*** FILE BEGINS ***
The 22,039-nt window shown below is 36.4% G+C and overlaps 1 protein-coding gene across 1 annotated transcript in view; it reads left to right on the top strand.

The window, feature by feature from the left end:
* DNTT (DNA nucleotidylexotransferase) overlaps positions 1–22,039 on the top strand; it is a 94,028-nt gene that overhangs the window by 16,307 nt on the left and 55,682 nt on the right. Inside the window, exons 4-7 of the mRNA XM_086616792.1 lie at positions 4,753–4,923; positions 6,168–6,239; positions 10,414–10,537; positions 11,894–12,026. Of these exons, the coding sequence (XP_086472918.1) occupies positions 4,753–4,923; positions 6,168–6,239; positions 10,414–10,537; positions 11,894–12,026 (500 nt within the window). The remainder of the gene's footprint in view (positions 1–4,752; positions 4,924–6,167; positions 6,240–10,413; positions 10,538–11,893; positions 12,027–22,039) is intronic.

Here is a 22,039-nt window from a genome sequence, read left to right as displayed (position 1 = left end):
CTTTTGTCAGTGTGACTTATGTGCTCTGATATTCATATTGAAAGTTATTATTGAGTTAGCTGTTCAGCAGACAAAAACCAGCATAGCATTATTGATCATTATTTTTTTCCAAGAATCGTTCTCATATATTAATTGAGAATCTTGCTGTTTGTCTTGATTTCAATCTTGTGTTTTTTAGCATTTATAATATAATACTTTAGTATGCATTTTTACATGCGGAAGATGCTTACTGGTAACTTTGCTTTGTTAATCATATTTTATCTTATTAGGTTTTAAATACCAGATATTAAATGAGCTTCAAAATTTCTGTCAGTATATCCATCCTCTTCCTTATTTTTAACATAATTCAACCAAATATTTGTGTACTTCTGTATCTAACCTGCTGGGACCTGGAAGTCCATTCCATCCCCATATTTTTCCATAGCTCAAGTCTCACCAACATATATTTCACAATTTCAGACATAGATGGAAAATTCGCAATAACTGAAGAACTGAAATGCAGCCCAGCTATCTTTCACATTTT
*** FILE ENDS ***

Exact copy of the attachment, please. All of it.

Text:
The 22,039-nt window shown below is 36.4% G+C and overlaps 1 protein-coding gene across 1 annotated transcript in view; it reads left to right on the top strand.

The window, feature by feature from the left end:
* DNTT (DNA nucleotidylexotransferase) overlaps positions 1–22,039 on the top strand; it is a 94,028-nt gene that overhangs the window by 16,307 nt on the left and 55,682 nt on the right. Inside the window, exons 4-7 of the mRNA XM_086616792.1 lie at positions 4,753–4,923; positions 6,168–6,239; positions 10,414–10,537; positions 11,894–12,026. Of these exons, the coding sequence (XP_086472918.1) occupies positions 4,753–4,923; positions 6,168–6,239; positions 10,414–10,537; positions 11,894–12,026 (500 nt within the window). The remainder of the gene's footprint in view (positions 1–4,752; positions 4,924–6,167; positions 6,240–10,413; positions 10,538–11,893; positions 12,027–22,039) is intronic.

Here is a 22,039-nt window from a genome sequence, read left to right as displayed (position 1 = left end):
CTTTTGTCAGTGTGACTTATGTGCTCTGATATTCATATTGAAAGTTATTATTGAGTTAGCTGTTCAGCAGACAAAAACCAGCATAGCATTATTGATCATTATTTTTTTCCAAGAATCGTTCTCATATATTAATTGAGAATCTTGCTGTTTGTCTTGATTTCAATCTTGTGTTTTTTAGCATTTATAATATAATACTTTAGTATGCATTTTTACATGCGGAAGATGCTTACTGGTAACTTTGCTTTGTTAATCATATTTTATCTTATTAGGTTTTAAATACCAGATATTAAATGAGCTTCAAAATTTCTGTCAGTATATCCATCCTCTTCCTTATTTTTAACATAATTCAACCAAATATTTGTGTACTTCTGTATCTAACCTGCTGGGACCTGGAAGTCCATTCCATCCCCATATTTTTCCATAGCTCAAGTCTCACCAACATATATTTCACAATTTCAGACATAGATGGAAAATTCGCAATAACTGAAGAACTGAAATGCAGCCCAGCTATCTTTCACATTTT